Senior figures in the Labour party have joined condemnation of their colleagues in the Welsh Government (WG) after the level of criticism was first revealed in The Eye, following the disclosure they spent 10s of thousands of pounds on flights around the world, it has emerged.
Documents disclose that First Minister Carwyn Jones and his ‘aides’ spent almost £48,000 on two trips to America, taking in Atlanta, Chicago, New York and Washington DC.
‘Economy’ Secretary Ken Skates and an official attended Euros football matches in Toulouse and Paris over five days at a cost to the taxpayer of £3,232, and also went to Chongqing and Shanghai in China at a cost to the taxpayer of £17,842.
His colleague in the WG, Health Secretary Vaughan Gething, also accompanied by an official, went to Entebbe in Uganda, for the “10th Anniversity of Wales for Africa”, charging £16,582.
Environment Secretary Lesley Griffiths, and another policy official travelled to Dubai at a cost of £6,563.
But one senior Labour politician told The Eye: “How can they charge these sums?
“It looks terrible for us.”
Another said: “We are meant to be in an age of austerity, which we oppose.
“Haven’t they heard of ‘EasyJet’?!”
Yet the disturbing news comes after earlier controversies.
In December 2015 the extraordinary levels of pay were revealed for top Welsh civil servants.
Papers secured through a Freedom of Information Act (FOIA) request exposed how they ‘earned’ salaries then of almost £200,000 a year, and even an adviser was paid more than double the average wage.
At the head of the pay list was Andrew Goodall the Chief Executive of the NHS in Wales, and Ruth Hussey, the Chief Medical Officer, who were both on between £195,000 and £200,000.
Manon Antoniazzi, formerly Williams, the head of tourism was on between £90,000 and £95,000.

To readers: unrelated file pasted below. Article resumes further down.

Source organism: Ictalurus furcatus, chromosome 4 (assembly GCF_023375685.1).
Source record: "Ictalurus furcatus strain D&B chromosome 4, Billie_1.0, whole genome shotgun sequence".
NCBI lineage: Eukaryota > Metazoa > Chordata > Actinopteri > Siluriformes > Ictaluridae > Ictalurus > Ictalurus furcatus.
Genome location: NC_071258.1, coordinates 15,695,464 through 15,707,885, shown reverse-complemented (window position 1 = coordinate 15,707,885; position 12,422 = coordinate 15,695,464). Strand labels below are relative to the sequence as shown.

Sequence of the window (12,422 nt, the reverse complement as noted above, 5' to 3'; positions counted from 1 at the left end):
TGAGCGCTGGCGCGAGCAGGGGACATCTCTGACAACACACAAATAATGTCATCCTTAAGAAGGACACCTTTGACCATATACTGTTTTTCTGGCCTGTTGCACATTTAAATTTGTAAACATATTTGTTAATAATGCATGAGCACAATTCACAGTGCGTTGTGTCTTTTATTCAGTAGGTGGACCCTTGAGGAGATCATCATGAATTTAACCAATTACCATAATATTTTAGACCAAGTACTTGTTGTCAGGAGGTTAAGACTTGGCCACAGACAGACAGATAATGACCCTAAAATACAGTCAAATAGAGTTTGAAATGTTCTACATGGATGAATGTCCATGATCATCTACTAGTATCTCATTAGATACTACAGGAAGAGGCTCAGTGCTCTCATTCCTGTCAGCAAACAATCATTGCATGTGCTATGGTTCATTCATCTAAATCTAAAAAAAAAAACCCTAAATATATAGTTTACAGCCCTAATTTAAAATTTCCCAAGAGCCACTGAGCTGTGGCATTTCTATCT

But these numbers and the cost of the flights taken by senior Welsh politicians are set against a worrying background.
Two years ago the Office for National Statistics (ONS) found that people in the Gwent Valleys had disposable incomes per head of just £13,452, while even in relatively prosperous areas like Monmouthshire or Newport, it was still only £15,794.
Clearly these huge gaps, are anathema to the Labour UK leadership.
In April this year the shadow chancellor, John McDonnell, said the party would ensure that companies employed by the UK Government would be forced to link the salaries of their highest and lowest paid employees.
Mr McDonnell said Labour believed in a pay ratio, and there would be a “cap” on how much Chief Executives and Directors could earn in relation to their employees, if they undertook Government work, in order to create a “fair economy”.
The relatively low levels of pay for workers such as nurses and fire officers, have also been in the news, as the Chancellor, Philip Hammond, comes under increasing pressure to break with austerity and breach salary limits.
The Labour opposition would go further, and lost a vote they proposed to change wholesale, the Prime Minister Theresa May’s austerity agenda and increase public sector pay.
With this sort of Labour policy, knowing their colleagues in Wales spent thousands of pounds on flights will be a major embarrassment, and not just the object of satire.